A Brazilian court has ordered Vale (NYSE:VALE) to pay two indigenous tribes $26.8 million over river contamination and public health-related issues caused by the company’s nickel-extracting operations in the northern state of Pará.
The judge also instructed Vale to halt operations at its Onça Puma nickel mine, which has been running for a decade, until it meets certain environmental requirements and presents plans aimed at mitigating and compensating the Xikrin and Kayapo tribes, local magazine Fórum reported.
Vale said in a statement quoted by Fórum that it would appeal the decision as “experts’ reports show that the venture has not caused any harm to the Catete river and the indigenous communities.”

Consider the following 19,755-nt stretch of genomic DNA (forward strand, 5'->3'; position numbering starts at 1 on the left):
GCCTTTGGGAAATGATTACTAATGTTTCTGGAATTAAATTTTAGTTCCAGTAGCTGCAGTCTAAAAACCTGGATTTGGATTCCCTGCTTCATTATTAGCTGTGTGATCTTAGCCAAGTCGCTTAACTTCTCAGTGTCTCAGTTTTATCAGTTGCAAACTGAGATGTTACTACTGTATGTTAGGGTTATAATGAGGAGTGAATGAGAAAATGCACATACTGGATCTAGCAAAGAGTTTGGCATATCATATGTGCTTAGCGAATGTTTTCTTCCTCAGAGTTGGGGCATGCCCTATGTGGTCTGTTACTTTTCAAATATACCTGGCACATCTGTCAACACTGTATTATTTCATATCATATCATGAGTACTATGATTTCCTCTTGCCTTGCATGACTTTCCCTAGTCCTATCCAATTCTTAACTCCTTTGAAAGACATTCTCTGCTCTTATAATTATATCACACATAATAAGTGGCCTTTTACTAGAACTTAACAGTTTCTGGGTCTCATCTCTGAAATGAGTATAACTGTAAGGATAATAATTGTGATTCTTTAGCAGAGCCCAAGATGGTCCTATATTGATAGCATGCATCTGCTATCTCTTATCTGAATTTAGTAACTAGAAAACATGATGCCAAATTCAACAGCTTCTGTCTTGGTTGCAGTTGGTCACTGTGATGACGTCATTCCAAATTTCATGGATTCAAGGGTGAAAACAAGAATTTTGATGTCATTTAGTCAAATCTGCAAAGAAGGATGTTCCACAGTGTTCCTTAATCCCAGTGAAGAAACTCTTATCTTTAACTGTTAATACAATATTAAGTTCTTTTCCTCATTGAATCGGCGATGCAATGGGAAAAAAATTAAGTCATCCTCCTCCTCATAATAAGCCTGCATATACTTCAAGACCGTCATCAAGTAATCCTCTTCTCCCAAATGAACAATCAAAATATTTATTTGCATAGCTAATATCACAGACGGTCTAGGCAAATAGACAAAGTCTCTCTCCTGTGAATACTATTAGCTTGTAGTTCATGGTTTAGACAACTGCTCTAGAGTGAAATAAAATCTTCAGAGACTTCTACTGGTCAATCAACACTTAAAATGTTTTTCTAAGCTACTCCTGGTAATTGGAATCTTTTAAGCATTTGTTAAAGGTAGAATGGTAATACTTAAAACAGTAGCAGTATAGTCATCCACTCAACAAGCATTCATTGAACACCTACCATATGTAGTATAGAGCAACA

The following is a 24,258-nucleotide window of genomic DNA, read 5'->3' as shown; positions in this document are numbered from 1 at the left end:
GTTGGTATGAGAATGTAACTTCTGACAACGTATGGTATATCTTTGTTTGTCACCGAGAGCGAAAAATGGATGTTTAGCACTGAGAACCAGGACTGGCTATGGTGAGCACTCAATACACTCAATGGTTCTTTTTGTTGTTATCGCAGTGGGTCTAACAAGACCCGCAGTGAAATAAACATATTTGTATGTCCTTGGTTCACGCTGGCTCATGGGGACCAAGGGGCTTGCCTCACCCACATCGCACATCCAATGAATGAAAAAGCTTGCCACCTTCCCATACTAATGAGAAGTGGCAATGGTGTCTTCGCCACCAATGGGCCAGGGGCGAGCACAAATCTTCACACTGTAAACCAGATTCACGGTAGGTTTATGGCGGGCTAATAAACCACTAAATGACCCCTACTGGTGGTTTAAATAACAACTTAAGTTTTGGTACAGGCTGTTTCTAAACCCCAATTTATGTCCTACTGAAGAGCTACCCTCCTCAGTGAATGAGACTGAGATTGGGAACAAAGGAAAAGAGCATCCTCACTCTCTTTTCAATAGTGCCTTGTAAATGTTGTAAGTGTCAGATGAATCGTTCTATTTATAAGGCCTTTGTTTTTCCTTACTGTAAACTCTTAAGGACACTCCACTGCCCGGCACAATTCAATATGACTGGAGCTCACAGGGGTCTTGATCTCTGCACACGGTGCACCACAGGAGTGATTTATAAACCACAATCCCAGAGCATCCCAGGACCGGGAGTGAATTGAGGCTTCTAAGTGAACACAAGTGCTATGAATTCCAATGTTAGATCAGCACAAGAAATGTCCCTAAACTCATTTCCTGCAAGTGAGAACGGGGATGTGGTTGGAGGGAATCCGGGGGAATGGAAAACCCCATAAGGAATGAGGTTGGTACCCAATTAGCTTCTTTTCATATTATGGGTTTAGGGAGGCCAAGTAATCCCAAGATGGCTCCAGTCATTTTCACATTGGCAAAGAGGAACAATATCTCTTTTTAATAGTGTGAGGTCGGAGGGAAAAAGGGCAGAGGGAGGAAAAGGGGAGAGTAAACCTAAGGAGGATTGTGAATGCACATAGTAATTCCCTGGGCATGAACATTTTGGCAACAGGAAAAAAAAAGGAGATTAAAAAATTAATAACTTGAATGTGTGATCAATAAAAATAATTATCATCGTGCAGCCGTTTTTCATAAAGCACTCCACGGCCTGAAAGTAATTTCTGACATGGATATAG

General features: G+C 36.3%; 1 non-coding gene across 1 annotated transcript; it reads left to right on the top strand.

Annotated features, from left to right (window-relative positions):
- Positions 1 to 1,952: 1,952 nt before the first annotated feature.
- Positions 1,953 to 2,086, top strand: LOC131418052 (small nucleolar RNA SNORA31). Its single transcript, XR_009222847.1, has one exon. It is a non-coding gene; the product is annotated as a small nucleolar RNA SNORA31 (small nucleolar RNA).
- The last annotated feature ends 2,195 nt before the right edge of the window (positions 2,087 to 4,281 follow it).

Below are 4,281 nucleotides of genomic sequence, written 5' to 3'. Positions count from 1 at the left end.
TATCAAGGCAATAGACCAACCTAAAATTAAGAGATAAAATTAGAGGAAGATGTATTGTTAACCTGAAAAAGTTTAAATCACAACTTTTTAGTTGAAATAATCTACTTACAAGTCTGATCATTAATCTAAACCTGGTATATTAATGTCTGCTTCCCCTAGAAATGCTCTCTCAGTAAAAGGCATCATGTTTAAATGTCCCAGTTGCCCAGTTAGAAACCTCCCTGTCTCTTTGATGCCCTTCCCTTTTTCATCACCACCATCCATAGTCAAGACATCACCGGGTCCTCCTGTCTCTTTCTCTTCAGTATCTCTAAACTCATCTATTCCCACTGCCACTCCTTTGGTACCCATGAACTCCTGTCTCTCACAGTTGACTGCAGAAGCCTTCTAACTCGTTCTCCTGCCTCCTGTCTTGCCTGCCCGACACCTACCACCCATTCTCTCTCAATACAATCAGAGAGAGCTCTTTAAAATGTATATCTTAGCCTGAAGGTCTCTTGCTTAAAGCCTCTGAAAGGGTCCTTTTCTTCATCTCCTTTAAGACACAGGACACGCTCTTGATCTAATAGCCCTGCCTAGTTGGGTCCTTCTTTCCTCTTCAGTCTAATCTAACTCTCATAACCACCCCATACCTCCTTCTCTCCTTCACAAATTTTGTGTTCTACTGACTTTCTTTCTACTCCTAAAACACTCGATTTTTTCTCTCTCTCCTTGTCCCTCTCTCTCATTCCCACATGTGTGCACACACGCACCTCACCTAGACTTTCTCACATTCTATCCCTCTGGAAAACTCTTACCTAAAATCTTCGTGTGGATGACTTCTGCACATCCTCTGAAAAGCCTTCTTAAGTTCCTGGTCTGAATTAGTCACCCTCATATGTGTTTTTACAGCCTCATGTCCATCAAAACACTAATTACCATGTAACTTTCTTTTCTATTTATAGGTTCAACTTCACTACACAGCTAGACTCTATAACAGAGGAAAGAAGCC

The company added that the court decision did not bring anything new to “a case that is still ongoing.”
Production at Onça Puma reached 6,100 tonnes of nickel in the third quarter of this year, or just over 10% the total produced by Vale, the world’s largest producer of the metal.
Nickel prices climbed around 75% in the first half of 2018, prompting investment in related projects. Vale itself decided in June to move ahead with construction of an underground mine at its Voisey’s Bay nickel mine, located in Canada’s Atlantic province of Newfoundland and Labrador.
The company also suspended the sale of a stake in another of its nickel mines — New Caledonia, located on the remote South Pacific island.
Prices have fallen since and remain volatile because of oversupply, despite the metal’s key role in lithium-ion batteries that are used in electric cars.
The nickel sector is becoming a two-tiered market, with a weaker outlook for materials bound for the stainless steel industry and robust demand growth in the electric vehicles (EV) sector that’ll support prices, Goldman Sachs Group Inc. said in a note last month.